Dar Williams

When I was sixteen years old, I spent a semester on a 300-acre working farm in northern Vermont.  Along with normal high-school type classes, we also had blocks of time in the day devoted to farm work — harvesting potatoes, mending fencing in the pasture, splitting logs.  You might imagine what would happen to a teenager’s brain when immersed in this sort of environment, reading Thoreau and Emerson.  I began to wear Carhartts and Birkenstock clogs, even in the snow. I learned to knit.  I tearfully paged through a copy of Reviving Ophelia.  And I discovered Dar Williams, a singer-songwriter and spiritual mix between Joan Baez and Ani DiFranco who had recently released her first album, Mortal City.  Now, here I am in London, almost half of my lifetime away from my time on the farm in Vermont.  Carhartts and Birkenstocks really aren’t my thing anymore, but I love the respect for the natural world that those months gave me.  I look back on my time in Vermont and feel a sense of peace, and the excitement of the burgeoning sense of political empowerment, possibility and responsibility that adulthood brings.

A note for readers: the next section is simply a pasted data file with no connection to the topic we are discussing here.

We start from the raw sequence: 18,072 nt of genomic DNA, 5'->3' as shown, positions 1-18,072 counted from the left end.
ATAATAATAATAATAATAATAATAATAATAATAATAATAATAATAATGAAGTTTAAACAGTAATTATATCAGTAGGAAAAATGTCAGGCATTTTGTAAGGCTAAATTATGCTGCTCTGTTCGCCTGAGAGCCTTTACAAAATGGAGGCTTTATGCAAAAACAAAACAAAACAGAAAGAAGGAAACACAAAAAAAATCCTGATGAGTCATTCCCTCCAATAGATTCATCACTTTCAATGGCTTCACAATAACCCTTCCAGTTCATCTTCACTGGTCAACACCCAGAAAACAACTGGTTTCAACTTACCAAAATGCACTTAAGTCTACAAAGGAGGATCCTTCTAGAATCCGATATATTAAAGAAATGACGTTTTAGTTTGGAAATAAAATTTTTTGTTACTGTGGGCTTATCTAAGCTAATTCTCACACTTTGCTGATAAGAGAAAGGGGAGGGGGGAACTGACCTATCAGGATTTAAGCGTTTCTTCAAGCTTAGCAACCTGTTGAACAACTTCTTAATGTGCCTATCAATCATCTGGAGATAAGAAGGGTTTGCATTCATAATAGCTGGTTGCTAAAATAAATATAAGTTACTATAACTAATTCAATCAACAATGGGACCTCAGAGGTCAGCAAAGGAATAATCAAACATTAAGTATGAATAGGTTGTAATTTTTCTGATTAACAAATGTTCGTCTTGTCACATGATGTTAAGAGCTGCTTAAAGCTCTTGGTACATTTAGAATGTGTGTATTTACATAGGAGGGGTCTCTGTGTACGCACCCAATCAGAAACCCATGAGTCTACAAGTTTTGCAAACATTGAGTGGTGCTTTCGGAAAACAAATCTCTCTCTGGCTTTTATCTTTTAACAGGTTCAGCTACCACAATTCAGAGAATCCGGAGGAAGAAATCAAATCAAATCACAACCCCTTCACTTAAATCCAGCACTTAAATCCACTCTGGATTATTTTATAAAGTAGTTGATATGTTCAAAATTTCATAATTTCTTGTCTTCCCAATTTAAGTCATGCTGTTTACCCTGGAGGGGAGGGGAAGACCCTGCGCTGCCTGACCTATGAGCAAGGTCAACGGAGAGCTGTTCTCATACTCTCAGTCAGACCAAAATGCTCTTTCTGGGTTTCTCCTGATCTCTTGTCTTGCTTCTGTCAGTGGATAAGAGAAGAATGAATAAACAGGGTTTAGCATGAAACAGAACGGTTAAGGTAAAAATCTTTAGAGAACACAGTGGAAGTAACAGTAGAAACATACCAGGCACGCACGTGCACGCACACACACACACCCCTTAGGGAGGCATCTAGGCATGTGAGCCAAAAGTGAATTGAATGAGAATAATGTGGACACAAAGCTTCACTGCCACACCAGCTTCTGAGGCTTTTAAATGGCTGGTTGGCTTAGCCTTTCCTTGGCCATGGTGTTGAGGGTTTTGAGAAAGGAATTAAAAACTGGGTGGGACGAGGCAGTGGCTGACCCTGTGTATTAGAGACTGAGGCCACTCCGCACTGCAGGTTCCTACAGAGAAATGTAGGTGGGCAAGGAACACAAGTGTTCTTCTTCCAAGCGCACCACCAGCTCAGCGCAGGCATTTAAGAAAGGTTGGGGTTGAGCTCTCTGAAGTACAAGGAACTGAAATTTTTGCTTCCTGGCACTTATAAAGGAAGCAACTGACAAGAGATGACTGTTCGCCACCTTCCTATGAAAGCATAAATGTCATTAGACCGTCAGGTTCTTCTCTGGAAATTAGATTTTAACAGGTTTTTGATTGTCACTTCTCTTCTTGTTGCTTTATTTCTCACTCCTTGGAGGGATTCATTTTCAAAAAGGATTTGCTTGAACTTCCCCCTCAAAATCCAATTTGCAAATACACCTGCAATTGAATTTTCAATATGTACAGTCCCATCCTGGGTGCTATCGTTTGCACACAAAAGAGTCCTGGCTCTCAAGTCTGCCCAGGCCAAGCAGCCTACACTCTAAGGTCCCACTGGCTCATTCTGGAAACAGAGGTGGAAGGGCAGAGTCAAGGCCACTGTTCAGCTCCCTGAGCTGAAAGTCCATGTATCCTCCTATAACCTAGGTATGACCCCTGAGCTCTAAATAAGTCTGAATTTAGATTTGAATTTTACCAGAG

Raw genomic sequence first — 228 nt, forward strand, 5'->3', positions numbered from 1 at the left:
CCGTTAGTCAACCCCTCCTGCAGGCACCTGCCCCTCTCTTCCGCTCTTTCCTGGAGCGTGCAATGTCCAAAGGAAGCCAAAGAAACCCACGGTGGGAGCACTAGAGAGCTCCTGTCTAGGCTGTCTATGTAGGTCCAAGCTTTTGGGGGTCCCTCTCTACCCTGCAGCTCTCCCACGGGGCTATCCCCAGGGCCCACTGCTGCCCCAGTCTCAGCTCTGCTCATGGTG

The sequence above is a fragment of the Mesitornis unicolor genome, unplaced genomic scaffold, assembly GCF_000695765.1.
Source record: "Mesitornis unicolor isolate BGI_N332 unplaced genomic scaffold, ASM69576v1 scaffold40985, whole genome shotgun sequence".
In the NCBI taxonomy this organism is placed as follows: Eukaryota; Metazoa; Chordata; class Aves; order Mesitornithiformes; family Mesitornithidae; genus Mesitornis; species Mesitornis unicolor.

And I still love Dar Williams.  She’s gone on to have a lovely, long career, not a big name, but much beloved by her fans.  I’ve collected her albums, and some of her songs (which have lyrics like poems) I’ve heard so many times that I could sing them in my sleep.  She came to London on Friday evening, and I attended her show — I was delighted to find she had many fans this side of the pond as well. Second on her set? The Beauty of the Rain.


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